Some people think keyword research is a one-and-done activity – you find high-volume, lower-competition keywords, seed them into your website’s page, check the indexing, set it, and forget it. These days, that idea can’t be farther from the truth.
In a recent update to Google’s How Search Works pages, Google states that in 2020 alone, they made 4,500 improvements to Google Search resulting in 3,620 launches. While most search engine optimizers (SEOs) hear about the announced core algorithm updates that happen a few times each year, those with their fingers on the pulse understand that Google is actually updating its algorithms continually.
Google doesn’t announce each update because – let’s face it – 3,620 launches in a single year means that not every update is newsworthy. They only announce the major updates, and even when they do, they don’t always explain what’s included in them.
It’s up to savvy SEOs to stay abreast of Google’s constant changes. We read the latest news and analysis from other experts in the field, monitor Google’s information outlets, and discuss unannounced changes amongst ourselves as we look for clues to what’s new in the way Google interprets the world of search.
In 2021, the evolution of search seems to have intensified even more as Google’s ability to apply natural language processing has grown exponentially.
Recent History of Google Search Algorithms
In 2019, Google introduced the BERT algorithm (Bidirectional Encoder Representations from Transformers). BERT uses machine learning to not only understand what words in a phrase or sentence mean but also to understand the nuances of the context of the sentence. It was a huge leap forward in Google’s long path to accurately interpreting searcher intent.
On May 18, 2021, Google announced MUM (Multitask Unified Model), which they claim is one thousand times more powerful than BERT. It’s different from BERT in that it “not only understands language but also generates it.”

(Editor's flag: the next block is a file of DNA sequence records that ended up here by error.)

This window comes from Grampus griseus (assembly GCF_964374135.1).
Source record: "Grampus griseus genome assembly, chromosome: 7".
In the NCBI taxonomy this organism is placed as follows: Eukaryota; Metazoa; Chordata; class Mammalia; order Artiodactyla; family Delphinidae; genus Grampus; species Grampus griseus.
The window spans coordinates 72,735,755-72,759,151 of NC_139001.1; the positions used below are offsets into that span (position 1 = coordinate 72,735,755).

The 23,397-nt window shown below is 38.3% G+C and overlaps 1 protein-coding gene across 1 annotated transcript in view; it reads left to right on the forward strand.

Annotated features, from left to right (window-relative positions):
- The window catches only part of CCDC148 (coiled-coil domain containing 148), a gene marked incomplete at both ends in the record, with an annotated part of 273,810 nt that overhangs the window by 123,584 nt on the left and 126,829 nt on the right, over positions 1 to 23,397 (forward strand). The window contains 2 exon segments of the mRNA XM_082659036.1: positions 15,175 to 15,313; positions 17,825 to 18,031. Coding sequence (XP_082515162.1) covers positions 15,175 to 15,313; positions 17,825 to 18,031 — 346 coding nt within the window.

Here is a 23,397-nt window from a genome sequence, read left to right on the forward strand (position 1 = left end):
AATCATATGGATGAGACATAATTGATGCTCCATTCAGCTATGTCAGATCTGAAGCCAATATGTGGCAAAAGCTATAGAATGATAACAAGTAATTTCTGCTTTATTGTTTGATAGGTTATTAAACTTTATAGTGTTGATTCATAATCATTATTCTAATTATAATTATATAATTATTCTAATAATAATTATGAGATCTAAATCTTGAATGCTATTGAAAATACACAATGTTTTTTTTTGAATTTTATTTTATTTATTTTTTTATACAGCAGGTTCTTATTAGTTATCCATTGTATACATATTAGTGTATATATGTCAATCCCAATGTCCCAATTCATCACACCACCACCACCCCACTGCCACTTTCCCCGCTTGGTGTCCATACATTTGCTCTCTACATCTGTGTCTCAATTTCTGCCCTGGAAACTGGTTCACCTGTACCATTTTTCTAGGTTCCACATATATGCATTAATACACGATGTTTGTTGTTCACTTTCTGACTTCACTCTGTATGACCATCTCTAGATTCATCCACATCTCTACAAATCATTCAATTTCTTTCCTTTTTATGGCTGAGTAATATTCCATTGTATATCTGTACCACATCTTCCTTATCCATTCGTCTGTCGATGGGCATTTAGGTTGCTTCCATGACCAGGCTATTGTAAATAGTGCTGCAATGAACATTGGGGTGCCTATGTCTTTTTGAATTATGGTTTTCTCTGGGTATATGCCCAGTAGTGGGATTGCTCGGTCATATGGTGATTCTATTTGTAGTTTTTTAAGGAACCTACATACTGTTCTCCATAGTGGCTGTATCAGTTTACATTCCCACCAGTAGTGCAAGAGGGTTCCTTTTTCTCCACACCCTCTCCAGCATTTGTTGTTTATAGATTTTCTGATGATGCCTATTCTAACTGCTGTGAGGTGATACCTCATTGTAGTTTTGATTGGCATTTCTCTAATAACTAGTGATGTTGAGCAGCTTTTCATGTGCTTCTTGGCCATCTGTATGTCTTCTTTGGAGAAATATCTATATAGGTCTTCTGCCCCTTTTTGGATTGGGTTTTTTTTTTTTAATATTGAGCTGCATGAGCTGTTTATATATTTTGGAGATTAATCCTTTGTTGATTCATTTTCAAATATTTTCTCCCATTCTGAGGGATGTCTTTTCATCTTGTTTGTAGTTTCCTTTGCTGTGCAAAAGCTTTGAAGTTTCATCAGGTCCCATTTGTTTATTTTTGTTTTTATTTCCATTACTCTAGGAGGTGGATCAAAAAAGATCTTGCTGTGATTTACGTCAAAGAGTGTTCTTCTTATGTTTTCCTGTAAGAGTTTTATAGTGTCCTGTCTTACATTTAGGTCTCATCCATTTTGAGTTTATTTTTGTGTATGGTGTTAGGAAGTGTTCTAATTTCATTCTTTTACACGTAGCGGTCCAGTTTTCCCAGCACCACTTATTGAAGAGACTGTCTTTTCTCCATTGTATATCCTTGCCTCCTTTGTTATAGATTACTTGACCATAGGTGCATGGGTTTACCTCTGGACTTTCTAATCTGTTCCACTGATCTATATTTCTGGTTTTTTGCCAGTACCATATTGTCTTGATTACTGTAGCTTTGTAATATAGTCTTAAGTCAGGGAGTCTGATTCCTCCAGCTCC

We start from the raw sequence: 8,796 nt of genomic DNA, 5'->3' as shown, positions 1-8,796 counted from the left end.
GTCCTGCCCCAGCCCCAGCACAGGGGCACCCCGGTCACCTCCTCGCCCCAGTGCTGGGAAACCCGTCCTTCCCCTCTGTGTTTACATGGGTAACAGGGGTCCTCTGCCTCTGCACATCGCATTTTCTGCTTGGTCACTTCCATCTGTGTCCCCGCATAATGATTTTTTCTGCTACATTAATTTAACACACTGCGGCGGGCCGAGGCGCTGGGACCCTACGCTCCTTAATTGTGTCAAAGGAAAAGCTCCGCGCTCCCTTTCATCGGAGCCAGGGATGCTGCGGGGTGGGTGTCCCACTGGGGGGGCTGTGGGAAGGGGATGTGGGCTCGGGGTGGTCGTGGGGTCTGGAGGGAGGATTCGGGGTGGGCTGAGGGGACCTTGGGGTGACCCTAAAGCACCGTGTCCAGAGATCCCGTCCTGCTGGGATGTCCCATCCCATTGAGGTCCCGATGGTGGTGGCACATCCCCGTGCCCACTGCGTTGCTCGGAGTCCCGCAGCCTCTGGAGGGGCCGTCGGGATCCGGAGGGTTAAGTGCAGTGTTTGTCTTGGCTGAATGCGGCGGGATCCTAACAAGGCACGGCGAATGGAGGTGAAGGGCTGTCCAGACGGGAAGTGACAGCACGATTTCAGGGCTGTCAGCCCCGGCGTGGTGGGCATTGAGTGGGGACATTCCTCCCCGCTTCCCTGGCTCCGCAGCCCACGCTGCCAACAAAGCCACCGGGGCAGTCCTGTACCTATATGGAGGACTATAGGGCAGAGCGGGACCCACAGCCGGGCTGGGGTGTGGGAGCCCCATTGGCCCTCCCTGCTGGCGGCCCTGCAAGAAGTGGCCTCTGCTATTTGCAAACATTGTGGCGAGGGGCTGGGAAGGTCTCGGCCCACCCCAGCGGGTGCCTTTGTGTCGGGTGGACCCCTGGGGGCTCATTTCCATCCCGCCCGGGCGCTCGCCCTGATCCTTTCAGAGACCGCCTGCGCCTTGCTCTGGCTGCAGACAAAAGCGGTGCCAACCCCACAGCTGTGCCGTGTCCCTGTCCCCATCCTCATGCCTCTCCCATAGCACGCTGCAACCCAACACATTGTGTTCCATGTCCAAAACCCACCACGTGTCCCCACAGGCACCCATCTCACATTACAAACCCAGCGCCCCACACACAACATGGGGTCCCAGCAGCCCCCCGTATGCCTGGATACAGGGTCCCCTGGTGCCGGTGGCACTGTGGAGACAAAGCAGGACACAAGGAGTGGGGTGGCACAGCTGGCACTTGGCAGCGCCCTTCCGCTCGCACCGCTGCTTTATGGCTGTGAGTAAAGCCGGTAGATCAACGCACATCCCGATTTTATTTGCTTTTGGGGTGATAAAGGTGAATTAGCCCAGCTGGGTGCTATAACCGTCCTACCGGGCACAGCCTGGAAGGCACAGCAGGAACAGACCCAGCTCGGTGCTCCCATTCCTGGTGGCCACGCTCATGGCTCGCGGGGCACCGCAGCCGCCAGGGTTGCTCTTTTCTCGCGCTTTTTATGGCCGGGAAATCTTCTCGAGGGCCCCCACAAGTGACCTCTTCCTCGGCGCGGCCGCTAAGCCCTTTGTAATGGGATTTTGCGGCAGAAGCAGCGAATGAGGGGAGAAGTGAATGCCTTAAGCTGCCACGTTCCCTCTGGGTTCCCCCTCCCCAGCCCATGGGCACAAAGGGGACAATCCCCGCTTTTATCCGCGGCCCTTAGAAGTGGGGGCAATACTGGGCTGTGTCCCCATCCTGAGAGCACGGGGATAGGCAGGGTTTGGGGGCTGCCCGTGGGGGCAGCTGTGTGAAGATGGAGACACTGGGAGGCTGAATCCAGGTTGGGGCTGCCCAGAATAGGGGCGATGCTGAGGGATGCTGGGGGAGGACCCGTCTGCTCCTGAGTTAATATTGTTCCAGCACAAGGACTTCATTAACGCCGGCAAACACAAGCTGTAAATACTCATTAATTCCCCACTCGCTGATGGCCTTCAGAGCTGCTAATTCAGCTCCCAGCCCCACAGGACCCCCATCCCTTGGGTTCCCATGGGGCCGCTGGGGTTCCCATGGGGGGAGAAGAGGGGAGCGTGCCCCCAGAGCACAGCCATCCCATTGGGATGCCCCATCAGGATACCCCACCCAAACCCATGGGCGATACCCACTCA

MUM can put a user’s search query into the context that it thinks makes the most sense. For example, when I query “best schools for psychology,” Google returns the usual ads for schools and guides along with the organic entries for articles listing favorite schools for psychology from news media and organizations, but now it also includes a prominent list of colleges with psychology programs between the ads and the organic results.
Google knows that someone searching “best schools” may also be interested in a complete list of schools that offer that degree. It even gives you the option to filter those schools by in-state, in US, public, and private, non-profit – a very helpful enhancement!
An SEO looking to capitalize on the original query may want to create an article to answer the question “best schools for psychology,” and if they work for a school that offers a psychology program, they may also want to make sure their website has its technical SEO buttoned up to ensure they’re listed in this additional SERP feature.
While BERT and MUM were widely announced updates, not everyone understands their ramifications. Both are based on artificial intelligence (AI) and natural language processing, which means the machines learn more with every use – exponentially more.
It’s estimated that Google processes 63,000 search queries every second. Each query is a learning opportunity for BERT and MUM. Imagine how quickly things can change with that volume of data!
Constant Updates Potentially Mean Constant Changes
Given how many Search improvements are made in a single year and how quickly BERT and MUM are learning and evolving, it’s folly to assume keyword research performed a year ago would yield the same results today.
In fact, this year, ROI Revolution’s SEO team has noticed Google’s interpretation of some keywords has seemingly changed from week to week.
Keywords that were once solidly transactional now show informational or mixed results. That means keywords that were once seeded to bring in transactional, or revenue-producing, traffic could be shown to people who are just looking for quick answers to their questions.
In that case, an ecommerce site owner would notice fewer impressions and fewer clicks – meaning less traffic to a once-popular page. Revenue suffers and frustration ensues.
And in just a month or two, Google’s interpretation could change again. Without the golden key to the secret black box of Google’s algorithms, here are some things SEOs must do:
- Be vigilant and notice changes to your site’s keyword rankings, impressions, and clicks.
- Analyze those changes and determine what, if any, action is necessary.
- Keep an eye on the advice that Google’s spokespeople give, which on the surface, may even seem contradictory from week to week but can clue us in to when changes in strategy are truly necessary.
- Read case studies and current analysis from other prominent SEOs to learn from their experiences.
At ROI Revolution, we consider the combination of keywords and content to be one of the three main pillars of SEO. The other two are technical site structure and outreach. Keeping up with changes to Google Search, reacting to those changes appropriately, and optimizing SEO strategy takes an experienced team. Let us know if you’re interested in learning more about what our SEO team can do for you.